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About FaustianQ

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  1. It's almost all hypothetical. Besides carbon, silicon and boron/boron-nitrogen based life has been explored, while using a variety of solvents like ammonia, hydrogen flouride, and methane. The reoccuring theme though is that carbon based life outcompetes other forms in water rich enviroments across a wide range of temperatures, and there is really only edge cases for things like silane life at extremely low temperatures in an ammonia/methane enviroment [silane life cannot interact with carbon life, everything that sustains carbon life would cause a silane lifeform to burst into flames]. Titan is a really fertile ground for silane lifeforms, but it's possible carbon based life still outperforms it even in such an enviroment. Finding not only life but silane lifeforms on Titan would be huge though and would honestly be compelling evidence life of some kind will persist somewhere no matter how extreme and that the process of abiogensis to biogensis is a standard planetary process.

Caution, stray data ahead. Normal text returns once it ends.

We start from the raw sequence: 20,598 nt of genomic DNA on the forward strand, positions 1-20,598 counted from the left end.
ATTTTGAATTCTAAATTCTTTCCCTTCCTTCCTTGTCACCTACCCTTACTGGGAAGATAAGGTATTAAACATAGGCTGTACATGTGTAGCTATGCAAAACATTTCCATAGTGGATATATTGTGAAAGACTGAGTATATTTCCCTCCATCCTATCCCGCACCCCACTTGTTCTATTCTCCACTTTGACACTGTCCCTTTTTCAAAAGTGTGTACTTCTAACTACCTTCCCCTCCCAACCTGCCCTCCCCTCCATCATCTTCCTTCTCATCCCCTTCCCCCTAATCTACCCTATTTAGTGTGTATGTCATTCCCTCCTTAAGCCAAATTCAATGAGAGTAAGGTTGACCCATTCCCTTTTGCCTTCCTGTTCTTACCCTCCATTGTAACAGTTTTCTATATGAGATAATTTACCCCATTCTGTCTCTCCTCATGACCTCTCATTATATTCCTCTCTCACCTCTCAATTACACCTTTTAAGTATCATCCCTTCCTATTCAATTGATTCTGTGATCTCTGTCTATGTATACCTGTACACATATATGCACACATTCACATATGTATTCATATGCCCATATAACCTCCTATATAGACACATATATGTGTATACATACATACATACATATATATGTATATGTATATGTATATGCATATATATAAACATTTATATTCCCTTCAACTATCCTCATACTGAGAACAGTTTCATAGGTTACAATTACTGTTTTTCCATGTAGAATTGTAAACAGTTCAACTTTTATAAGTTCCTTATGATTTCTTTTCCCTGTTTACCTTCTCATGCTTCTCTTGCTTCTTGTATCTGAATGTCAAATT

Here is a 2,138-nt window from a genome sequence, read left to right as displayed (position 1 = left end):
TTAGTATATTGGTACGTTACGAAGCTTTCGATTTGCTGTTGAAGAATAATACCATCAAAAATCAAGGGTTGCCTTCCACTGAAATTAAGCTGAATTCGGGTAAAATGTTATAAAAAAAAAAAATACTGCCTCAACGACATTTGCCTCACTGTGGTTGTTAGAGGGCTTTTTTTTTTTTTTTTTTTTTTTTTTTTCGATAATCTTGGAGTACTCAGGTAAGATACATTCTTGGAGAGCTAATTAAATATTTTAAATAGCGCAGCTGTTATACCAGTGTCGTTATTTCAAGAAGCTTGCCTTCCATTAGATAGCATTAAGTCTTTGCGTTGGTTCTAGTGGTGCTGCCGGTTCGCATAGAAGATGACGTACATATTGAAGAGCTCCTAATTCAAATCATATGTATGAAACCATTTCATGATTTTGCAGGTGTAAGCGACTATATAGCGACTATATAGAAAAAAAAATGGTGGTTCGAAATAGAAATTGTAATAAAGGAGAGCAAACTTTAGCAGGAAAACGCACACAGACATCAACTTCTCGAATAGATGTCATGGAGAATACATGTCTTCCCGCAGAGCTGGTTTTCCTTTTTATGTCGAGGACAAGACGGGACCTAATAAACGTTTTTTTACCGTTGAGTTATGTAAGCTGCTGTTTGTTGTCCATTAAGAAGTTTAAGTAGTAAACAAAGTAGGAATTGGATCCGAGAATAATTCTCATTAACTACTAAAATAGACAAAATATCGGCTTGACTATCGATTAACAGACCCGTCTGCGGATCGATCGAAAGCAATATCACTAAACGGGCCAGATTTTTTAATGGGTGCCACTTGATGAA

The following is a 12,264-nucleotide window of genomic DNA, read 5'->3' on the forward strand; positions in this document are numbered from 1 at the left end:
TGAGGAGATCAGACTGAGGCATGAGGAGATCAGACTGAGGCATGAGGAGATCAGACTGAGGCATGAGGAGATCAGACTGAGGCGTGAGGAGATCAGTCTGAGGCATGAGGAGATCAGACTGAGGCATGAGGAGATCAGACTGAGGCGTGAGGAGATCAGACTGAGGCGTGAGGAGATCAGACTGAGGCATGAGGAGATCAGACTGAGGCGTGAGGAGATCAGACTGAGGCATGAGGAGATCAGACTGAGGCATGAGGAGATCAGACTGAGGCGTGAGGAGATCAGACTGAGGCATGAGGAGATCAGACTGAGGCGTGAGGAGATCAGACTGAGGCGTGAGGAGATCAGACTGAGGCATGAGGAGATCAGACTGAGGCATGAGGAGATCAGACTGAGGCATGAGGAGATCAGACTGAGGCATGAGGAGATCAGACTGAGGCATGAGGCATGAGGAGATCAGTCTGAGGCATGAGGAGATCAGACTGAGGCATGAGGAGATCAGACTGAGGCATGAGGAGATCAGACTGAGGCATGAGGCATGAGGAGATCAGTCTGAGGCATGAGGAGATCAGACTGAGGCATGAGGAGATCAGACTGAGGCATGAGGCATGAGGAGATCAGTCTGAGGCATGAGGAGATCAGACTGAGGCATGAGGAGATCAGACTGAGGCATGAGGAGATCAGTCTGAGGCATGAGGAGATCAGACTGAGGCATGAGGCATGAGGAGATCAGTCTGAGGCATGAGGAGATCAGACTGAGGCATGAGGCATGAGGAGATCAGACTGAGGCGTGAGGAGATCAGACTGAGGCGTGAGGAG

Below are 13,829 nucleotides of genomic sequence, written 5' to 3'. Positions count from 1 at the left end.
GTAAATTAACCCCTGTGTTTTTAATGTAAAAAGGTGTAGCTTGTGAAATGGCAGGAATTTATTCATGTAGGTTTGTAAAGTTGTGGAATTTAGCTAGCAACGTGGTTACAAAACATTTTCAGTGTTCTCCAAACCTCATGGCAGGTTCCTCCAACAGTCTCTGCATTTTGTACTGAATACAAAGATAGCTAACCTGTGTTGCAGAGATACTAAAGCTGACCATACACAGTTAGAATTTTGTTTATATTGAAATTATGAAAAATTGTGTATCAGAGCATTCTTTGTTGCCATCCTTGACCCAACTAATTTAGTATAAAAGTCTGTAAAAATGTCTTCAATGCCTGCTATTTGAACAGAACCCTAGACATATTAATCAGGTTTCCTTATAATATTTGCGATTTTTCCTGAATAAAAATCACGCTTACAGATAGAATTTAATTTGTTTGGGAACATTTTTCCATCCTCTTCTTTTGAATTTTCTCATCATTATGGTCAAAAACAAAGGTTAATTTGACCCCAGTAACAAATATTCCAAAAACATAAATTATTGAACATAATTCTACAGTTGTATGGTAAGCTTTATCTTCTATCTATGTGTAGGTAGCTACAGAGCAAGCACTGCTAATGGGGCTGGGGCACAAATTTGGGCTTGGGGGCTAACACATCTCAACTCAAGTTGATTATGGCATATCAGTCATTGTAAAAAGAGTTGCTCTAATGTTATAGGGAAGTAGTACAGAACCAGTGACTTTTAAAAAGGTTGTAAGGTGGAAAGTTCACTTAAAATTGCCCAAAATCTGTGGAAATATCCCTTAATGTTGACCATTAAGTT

2. ...But it makes it very easy for the loader to access and maintain rpm?
  3. Wasn't necessarily talking about the surface though, although life in a 90atm 900F atmosphere isn't impossible, just exotic by requirement. I'm fairly positive that sulfur can be used in lieu of oxygen for metabolic purposes for instance. It feels odd to assume our solar system is perfectly average when it appears the norm graviates toward Red Dwarfs and tidally locked planets being bathed in high levels of radiation. What value of average are we trying to get here, because I'd say out system is rather placid and hospitable and on the high end of habitability. Venus, Mars, Ganymede, Europa, Callisto, Titan, and Enceladus are all highly colonizable and our asteriod belt is an easily accessible resource rich area. Places like Neptune and Uranus are fuel rich, and Jupiter and Saturns cloud tops allow for floating mining colonies. The outer solar system is abundant with water and fuel sources, and I'd go further and say our system is extremely wet. Further exoplanets studies will probably prove me wrong but we keep slashing NASA budget because reasons, because "a billion dollars" sounds scary when you don't put into the context of the US budget and it makes it easy to sound like one is tough on wasteful spending.